The worst thing about a truly great day of fishing…


…is that it makes the next trip seem crummy by comparison. Even if it’s decent. Following last Thursday’s big fish fest, I returned to the same general area on Monday. Fishing was not in the same league as what I’d experienced 3 days earlier.

It wasn’t even close.

But it wasn’t as bad as it seemed, either.

Didn’t mark anything in the river until I was almost out into the sound. Stopped and grabbed my jerkbait rod. Four follows in six casts made me pull the electric and get out of Dodge.

Wait. What? Leave when the fish are chasing?

All four of the follows had been from sea robins.

No thanks.

Stopped at the scene of the big fish action from last week. If the fat girls were there, they weren’t responding. Most likely, they were gone. Still plenty of smaller fish there, and they were hitting the the jerkbait, so I made a couple passes through the area and caught a bunch of 16 inch range schoolies, along with one fish in the mid-20 inch class. Nothing like last trip here, but it was good just to get my rod bent.

Off to the next potential hotspot. Hooked what felt to be a very good fish on a jig & Fin-S Fish right off the bat. She got around some boulders and my 15# leader gave way when I leaned on her too hard trying to get her out of the danger zone.

Couldn’t seem to get another touch at that corner. Checked the other likely spots in that general area with nothing much to show for it. Got to the point that I had just about exhausted the area, and had to weigh my options — invest the time to wind my way through a shallow area to get to one more small spot I have a good history at, move off shore to a nearby reef, or start working my way back toward the mouth of the river?

It was a little too early for the last option, and the breeze had come up enough from the wrong direction that the reef would likely be uncomfortably bouncy, so I went with the first option, despite the fact that I might spend 10 minutes idling to make only three or four casts.

Luckily, the third of those casts, throwing an unweighted Freaky Fish, resulted in a 20″ schoolie. So did the next. And so on. I ended up spending 45 minutes casting at one little corner of a small rock island with a good current break. Turned out I was there at just the right window in the tide for a school of what I would call decent schoolies to be stacked there and feeding. When I finally went 5 casts in a row without getting bit, I knew the fast bite was about over. One more fish a few casts later, and I was back to deciding between that reef and working my way back toward the river mouth.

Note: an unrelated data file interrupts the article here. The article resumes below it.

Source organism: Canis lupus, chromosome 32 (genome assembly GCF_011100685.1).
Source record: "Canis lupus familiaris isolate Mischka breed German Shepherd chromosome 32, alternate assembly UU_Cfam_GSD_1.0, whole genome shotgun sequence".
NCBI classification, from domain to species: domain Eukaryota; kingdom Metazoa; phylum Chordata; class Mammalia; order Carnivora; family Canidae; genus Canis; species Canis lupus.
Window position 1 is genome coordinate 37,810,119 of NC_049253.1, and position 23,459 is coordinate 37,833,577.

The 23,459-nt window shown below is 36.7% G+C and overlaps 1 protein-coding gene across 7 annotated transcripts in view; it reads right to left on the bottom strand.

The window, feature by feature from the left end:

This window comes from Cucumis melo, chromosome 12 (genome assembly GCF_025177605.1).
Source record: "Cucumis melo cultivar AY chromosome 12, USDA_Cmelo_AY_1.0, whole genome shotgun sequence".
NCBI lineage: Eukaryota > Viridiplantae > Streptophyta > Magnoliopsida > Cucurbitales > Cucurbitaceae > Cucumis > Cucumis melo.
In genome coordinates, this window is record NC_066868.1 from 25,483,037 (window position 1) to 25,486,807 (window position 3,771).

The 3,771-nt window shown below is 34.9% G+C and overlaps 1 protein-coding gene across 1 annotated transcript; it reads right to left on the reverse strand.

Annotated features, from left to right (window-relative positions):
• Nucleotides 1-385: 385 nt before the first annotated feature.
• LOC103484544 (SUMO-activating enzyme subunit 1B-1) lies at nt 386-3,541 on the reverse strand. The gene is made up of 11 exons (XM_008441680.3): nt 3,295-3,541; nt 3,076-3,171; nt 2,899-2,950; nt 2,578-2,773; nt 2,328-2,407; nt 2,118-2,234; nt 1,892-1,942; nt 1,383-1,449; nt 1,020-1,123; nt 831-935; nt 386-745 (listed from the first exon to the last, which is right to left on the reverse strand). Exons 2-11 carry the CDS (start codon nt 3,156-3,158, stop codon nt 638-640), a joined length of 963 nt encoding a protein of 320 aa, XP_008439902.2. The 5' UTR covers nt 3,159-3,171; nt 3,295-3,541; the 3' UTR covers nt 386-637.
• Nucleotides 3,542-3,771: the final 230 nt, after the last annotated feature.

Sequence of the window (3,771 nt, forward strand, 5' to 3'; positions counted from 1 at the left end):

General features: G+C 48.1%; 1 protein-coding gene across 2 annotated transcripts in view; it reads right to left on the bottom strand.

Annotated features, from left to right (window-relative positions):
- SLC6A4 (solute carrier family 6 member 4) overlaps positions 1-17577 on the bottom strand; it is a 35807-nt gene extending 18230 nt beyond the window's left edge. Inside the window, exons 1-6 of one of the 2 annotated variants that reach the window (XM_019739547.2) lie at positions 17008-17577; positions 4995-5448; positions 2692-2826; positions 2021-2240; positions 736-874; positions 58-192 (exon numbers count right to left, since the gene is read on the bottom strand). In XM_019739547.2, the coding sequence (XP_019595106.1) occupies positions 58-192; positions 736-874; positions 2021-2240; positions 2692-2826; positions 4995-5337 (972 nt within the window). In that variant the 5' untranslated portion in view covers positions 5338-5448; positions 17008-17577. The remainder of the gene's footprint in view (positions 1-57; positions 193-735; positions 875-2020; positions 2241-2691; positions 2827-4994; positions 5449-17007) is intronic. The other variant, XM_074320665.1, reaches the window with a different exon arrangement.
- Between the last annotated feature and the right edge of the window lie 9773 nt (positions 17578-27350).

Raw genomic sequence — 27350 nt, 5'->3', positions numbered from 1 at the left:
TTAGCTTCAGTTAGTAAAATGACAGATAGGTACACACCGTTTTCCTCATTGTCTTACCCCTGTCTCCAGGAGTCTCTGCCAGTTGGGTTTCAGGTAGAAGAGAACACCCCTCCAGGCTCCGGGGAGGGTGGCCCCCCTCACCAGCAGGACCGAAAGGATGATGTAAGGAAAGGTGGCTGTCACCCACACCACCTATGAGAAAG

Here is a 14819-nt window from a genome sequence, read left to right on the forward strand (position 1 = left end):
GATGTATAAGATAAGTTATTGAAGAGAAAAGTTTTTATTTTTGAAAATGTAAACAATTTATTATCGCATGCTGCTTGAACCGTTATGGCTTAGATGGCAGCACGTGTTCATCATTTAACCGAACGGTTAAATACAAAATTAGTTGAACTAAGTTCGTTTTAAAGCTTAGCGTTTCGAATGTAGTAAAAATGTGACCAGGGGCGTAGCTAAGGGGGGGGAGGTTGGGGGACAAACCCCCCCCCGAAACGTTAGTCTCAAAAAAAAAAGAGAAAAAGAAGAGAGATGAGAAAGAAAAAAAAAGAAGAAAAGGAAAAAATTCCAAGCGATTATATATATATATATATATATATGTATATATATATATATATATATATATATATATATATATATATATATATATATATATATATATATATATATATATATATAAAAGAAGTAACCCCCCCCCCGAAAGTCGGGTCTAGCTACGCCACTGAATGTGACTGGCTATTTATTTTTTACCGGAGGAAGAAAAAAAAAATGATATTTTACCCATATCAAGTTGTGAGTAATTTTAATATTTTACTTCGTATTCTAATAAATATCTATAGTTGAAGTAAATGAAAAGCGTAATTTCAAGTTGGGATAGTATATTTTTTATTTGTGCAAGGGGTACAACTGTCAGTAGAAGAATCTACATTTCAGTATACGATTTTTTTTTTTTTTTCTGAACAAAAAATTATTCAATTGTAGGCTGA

I chose the latter.

No fish at either of the first two spots I stopped on my way back, and the ride was getting a bit snotty. Decided to make way for the (hopefully) calmer waters of the river. Ran into Phil Co and his daughter along the way, shared some info, and apparently got my photo taken. Thanks, Phil!

By the time I reached the river mouth, the wind had lessened considerably, so I spent some time checking a usually reliable sand bar break, and a couple shallow rock piles without any action.

It was still early when I got to the no wake zone between the bridges, so I took a ride north of the I95 bridge to check a couple deeper spots in the river, and found fish stacked at one of them. Made a cast or three with the jerkbait, but knew I wasn’t getting anywhere near deep enough.

I finally thought to take a picture before unhooking my last fish of the day!

Tried the 1/2 ounce jig & Fin-S Fish that I had tied on one of my light rods, but that was swinging too fast in the current to get down effectively. Took a few minutes to rig up a one ounce head and larger Fin-S to more easily feel the bottom. I got hit within a few casts after making the switch. Fished the spot for fifteen or twenty minutes, and caught 5 fish, all in the low 20 inch range. Realized I hadn’t taken a picture all day. so made a few more casts to catch another, just for the photo-op.